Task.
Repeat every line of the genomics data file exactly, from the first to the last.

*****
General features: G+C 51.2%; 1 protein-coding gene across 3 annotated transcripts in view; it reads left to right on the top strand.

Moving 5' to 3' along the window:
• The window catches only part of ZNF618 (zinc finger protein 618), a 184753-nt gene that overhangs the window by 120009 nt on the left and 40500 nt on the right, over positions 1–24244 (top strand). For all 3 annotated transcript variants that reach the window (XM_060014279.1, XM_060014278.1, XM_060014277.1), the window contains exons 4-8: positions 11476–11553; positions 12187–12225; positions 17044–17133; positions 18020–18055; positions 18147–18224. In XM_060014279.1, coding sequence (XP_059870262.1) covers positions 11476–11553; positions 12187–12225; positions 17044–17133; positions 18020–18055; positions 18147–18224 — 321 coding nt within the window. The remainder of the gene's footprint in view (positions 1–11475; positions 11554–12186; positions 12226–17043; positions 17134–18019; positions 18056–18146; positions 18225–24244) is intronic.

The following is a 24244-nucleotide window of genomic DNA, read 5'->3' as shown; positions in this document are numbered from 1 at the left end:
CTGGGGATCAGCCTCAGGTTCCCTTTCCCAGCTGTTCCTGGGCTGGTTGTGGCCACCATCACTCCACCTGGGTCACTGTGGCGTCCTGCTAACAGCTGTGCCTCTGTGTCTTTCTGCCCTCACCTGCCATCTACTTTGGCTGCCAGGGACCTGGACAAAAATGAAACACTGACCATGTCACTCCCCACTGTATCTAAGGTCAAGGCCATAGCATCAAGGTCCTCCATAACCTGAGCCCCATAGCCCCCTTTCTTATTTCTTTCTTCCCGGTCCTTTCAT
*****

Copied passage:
General features: G+C 51.2%; 1 protein-coding gene across 3 annotated transcripts in view; it reads left to right on the top strand.

Moving 5' to 3' along the window:
• The window catches only part of ZNF618 (zinc finger protein 618), a 184753-nt gene that overhangs the window by 120009 nt on the left and 40500 nt on the right, over positions 1–24244 (top strand). For all 3 annotated transcript variants that reach the window (XM_060014279.1, XM_060014278.1, XM_060014277.1), the window contains exons 4-8: positions 11476–11553; positions 12187–12225; positions 17044–17133; positions 18020–18055; positions 18147–18224. In XM_060014279.1, coding sequence (XP_059870262.1) covers positions 11476–11553; positions 12187–12225; positions 17044–17133; positions 18020–18055; positions 18147–18224 — 321 coding nt within the window. The remainder of the gene's footprint in view (positions 1–11475; positions 11554–12186; positions 12226–17043; positions 17134–18019; positions 18056–18146; positions 18225–24244) is intronic.

The following is a 24244-nucleotide window of genomic DNA, read 5'->3' as shown; positions in this document are numbered from 1 at the left end:
CTGGGGATCAGCCTCAGGTTCCCTTTCCCAGCTGTTCCTGGGCTGGTTGTGGCCACCATCACTCCACCTGGGTCACTGTGGCGTCCTGCTAACAGCTGTGCCTCTGTGTCTTTCTGCCCTCACCTGCCATCTACTTTGGCTGCCAGGGACCTGGACAAAAATGAAACACTGACCATGTCACTCCCCACTGTATCTAAGGTCAAGGCCATAGCATCAAGGTCCTCCATAACCTGAGCCCCATAGCCCCCTTTCTTATTTCTTTCTTCCCGGTCCTTTCAT